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Wednesday, December 31, 2014

Nightcrawler screenplay – for your consideration - posted by Don

Another script for Award Consideration

Nightcrawler – November 27, 2012 unspecified draft script by Dan Gilroy – hosted by: The Wrap – in pdf format

NIGHTCRAWLER is a thriller set in the nocturnal underbelly of contemporary Los Angeles. Jake Gyllenhaal stars as Lou Bloom, a driven young man desperate for work who discovers the high-speed world of L.A. crime journalism. Finding a group of freelance camera crews who film crashes, fires, murder and other mayhem, Lou muscles into the cut-throat, dangerous realm of nightcrawling – where each police siren wail equals a possible windfall and victims are converted into dollars and cents. Aided by Rene Russo as Nina, a veteran of the blood-sport that is local TV news, Lou blurs the line between observer and participant to become the star of his own story.

Information courtesy of

Tuesday, December 30, 2014

Free – Short Script Review (Available for Production) - posted by David M Troop


An honor student begins the next phase of his life.

If time travel was scientifically possible, what would you do? Really?

Would you change the course of human history? Or simply go back and tell someone you loved them – one last time? Would you prevent a horrific accident from occurring, saving thousands of lives? Or spend the day with one special person, and change their life forever?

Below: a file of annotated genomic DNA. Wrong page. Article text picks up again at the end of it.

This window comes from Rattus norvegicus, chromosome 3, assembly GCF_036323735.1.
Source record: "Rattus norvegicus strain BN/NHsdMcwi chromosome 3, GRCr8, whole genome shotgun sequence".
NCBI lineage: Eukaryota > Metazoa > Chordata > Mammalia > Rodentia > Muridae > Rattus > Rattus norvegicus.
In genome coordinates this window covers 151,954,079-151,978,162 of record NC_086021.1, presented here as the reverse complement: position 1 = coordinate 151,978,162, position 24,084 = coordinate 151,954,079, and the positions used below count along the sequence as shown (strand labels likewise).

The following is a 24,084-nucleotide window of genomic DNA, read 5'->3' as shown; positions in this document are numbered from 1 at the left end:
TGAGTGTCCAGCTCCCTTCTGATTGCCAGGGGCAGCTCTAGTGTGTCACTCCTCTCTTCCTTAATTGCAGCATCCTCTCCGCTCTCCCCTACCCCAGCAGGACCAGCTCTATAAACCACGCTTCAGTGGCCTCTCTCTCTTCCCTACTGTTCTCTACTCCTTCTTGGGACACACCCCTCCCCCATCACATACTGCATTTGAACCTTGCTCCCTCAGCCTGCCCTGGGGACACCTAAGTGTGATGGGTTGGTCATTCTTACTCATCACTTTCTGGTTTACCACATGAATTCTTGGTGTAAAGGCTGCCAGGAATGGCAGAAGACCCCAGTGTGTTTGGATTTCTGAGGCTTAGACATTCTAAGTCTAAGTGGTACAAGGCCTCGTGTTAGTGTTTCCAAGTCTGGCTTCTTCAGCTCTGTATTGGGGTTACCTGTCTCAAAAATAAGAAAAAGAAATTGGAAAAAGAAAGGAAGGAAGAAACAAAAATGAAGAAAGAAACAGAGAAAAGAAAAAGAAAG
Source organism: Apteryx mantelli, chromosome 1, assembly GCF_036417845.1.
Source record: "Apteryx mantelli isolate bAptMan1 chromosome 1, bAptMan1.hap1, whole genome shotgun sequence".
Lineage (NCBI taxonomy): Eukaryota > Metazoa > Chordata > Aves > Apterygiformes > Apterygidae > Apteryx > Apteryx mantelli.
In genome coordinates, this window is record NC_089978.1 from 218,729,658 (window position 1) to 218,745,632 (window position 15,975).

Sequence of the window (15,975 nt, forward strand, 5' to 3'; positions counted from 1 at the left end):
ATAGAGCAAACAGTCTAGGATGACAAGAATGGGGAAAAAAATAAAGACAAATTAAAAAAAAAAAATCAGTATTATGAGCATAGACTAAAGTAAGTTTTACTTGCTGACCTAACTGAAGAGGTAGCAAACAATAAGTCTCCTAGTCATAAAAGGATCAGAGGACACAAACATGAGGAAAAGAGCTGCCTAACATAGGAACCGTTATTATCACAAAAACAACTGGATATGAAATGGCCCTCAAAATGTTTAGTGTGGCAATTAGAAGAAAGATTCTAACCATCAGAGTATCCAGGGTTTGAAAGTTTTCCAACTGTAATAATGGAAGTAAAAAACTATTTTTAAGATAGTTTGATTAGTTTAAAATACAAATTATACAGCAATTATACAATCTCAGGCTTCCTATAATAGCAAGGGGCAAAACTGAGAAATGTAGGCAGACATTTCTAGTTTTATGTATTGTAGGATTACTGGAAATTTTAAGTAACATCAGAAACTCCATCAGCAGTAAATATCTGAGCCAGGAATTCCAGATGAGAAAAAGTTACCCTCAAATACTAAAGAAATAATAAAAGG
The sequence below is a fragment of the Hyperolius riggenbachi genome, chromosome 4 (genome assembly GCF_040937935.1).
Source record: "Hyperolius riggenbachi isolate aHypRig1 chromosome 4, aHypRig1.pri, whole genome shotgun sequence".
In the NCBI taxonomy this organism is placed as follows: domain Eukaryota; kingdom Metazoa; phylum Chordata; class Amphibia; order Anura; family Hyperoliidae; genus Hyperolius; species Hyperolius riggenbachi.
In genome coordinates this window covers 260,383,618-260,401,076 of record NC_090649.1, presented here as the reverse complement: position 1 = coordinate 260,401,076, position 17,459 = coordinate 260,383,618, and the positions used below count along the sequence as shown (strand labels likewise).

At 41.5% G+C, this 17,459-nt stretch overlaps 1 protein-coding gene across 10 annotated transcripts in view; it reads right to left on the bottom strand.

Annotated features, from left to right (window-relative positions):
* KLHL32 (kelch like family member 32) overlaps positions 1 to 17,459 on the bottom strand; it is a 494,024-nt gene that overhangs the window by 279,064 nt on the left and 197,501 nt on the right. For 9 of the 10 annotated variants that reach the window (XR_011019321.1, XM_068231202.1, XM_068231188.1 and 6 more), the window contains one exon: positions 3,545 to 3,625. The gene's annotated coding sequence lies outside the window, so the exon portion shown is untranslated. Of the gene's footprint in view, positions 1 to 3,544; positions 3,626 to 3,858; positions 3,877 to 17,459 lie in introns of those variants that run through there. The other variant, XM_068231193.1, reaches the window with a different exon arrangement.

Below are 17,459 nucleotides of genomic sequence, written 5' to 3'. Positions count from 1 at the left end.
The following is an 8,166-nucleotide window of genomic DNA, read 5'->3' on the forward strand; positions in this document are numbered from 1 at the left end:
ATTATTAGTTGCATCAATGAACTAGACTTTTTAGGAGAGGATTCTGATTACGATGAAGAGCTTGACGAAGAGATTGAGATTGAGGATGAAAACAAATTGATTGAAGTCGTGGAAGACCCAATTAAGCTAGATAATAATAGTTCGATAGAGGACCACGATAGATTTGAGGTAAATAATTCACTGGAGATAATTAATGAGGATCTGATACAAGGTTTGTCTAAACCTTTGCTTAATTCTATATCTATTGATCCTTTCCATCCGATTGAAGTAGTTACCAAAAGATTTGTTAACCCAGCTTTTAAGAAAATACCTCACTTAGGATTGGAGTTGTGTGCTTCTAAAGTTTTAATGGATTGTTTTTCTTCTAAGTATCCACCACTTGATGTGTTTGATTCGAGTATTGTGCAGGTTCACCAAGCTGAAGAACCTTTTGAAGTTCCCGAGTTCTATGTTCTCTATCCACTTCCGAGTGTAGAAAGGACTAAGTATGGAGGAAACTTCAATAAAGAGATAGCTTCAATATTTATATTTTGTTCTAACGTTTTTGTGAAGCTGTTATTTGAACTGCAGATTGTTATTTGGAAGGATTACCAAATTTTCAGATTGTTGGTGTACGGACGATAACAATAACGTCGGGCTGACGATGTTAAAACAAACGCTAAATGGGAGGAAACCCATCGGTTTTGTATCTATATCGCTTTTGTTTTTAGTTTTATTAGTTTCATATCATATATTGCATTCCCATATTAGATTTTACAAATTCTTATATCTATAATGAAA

Time travel and its possibilities – it’s been the theme of some of the most popular movies in history (in a variety of genres): The Terminator travels back in time to eliminate an enemy by killing his mother. In Groundhog’s Day, an egotistical weatherman relives the same day again and again – until he learns the true meaning of love.

In his short script “Free”, Paul Williams explores a question we’ve all asked ourselves. What if we could go back and time, and undo a costly mistake?

Although only eighteen, Robert McKenna has a lifetime of accomplishment ahead of him. A brilliant and promising merit scholar, Robert studies quantum physics – specializing in the theory of time-travel. Staying at home with his mother and younger brother Timmy (12), Robert’s preparing for a four year trip. He whiles away the remaining hours working on equations and algorithms… making sure they’re absolutely right.

But Timmy won’t let him be. Seeking his big brother’s attention, he pesters Robert with questions. About the possibilities of time travel. And Robert’s own plans for the future. Has his big brother found a gateway to the past? And if so… what’s his motivation?